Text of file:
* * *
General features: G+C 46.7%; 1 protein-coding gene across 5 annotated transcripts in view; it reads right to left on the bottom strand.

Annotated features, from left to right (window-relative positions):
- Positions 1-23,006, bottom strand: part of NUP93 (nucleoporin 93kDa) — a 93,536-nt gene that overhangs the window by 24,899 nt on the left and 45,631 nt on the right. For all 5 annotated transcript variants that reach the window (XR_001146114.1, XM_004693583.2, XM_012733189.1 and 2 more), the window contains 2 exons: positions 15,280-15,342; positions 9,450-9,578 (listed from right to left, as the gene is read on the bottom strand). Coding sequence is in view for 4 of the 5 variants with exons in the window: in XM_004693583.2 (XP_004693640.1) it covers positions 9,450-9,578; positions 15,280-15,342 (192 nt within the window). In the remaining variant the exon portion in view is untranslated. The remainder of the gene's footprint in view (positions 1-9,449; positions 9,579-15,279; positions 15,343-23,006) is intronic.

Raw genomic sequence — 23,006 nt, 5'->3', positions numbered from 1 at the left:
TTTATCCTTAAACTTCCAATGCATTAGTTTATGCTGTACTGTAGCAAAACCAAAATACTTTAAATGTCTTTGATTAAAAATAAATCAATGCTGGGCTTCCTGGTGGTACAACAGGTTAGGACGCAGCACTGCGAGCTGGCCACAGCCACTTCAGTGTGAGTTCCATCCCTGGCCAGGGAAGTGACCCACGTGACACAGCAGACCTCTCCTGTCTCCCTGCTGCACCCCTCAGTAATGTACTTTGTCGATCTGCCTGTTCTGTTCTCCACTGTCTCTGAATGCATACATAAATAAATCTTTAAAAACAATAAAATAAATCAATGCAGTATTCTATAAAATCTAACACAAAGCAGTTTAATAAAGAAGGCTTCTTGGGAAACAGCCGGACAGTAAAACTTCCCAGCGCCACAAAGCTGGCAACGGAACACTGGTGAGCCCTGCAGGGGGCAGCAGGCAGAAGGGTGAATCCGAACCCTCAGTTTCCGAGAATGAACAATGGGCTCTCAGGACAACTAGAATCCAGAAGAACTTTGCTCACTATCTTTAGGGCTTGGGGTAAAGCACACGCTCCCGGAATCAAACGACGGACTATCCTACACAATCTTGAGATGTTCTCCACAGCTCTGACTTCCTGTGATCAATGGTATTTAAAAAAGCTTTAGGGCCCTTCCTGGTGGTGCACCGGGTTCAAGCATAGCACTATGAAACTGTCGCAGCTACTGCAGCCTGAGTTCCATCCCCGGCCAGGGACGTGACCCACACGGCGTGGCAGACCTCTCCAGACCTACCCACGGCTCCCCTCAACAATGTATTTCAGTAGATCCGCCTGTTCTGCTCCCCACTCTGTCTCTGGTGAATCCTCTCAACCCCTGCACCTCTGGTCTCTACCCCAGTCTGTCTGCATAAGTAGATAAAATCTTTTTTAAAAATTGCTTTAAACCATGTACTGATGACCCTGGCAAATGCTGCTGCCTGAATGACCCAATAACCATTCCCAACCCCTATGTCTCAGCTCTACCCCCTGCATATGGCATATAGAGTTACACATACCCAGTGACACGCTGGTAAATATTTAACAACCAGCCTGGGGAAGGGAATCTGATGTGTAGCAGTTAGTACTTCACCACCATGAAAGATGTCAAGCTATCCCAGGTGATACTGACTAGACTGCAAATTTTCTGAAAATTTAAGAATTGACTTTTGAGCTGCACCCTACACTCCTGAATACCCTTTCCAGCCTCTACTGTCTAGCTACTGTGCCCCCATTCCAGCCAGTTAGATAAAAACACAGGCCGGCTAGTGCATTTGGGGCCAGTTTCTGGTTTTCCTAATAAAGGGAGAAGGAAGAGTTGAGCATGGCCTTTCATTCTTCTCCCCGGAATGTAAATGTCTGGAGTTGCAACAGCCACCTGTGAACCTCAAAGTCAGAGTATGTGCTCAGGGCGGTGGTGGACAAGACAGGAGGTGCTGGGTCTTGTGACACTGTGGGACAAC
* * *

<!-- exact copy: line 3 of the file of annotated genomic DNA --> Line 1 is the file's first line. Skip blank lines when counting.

- Positions 1-23,006, bottom strand: part of NUP93 (nucleoporin 93kDa) — a 93,536-nt gene that overhangs the window by 24,899 nt on the left and 45,631 nt on the right. For all 5 annotated transcript variants that reach the window (XR_001146114.1, XM_004693583.2, XM_012733189.1 and 2 more), the window contains 2 exons: positions 15,280-15,342; positions 9,450-9,578 (listed from right to left, as the gene is read on the bottom strand). Coding sequence is in view for 4 of the 5 variants with exons in the window: in XM_004693583.2 (XP_004693640.1) it covers positions 9,450-9,578; positions 15,280-15,342 (192 nt within the window). In the remaining variant the exon portion in view is untranslated. The remainder of the gene's footprint in view (positions 1-9,449; positions 9,579-15,279; positions 15,343-23,006) is intronic.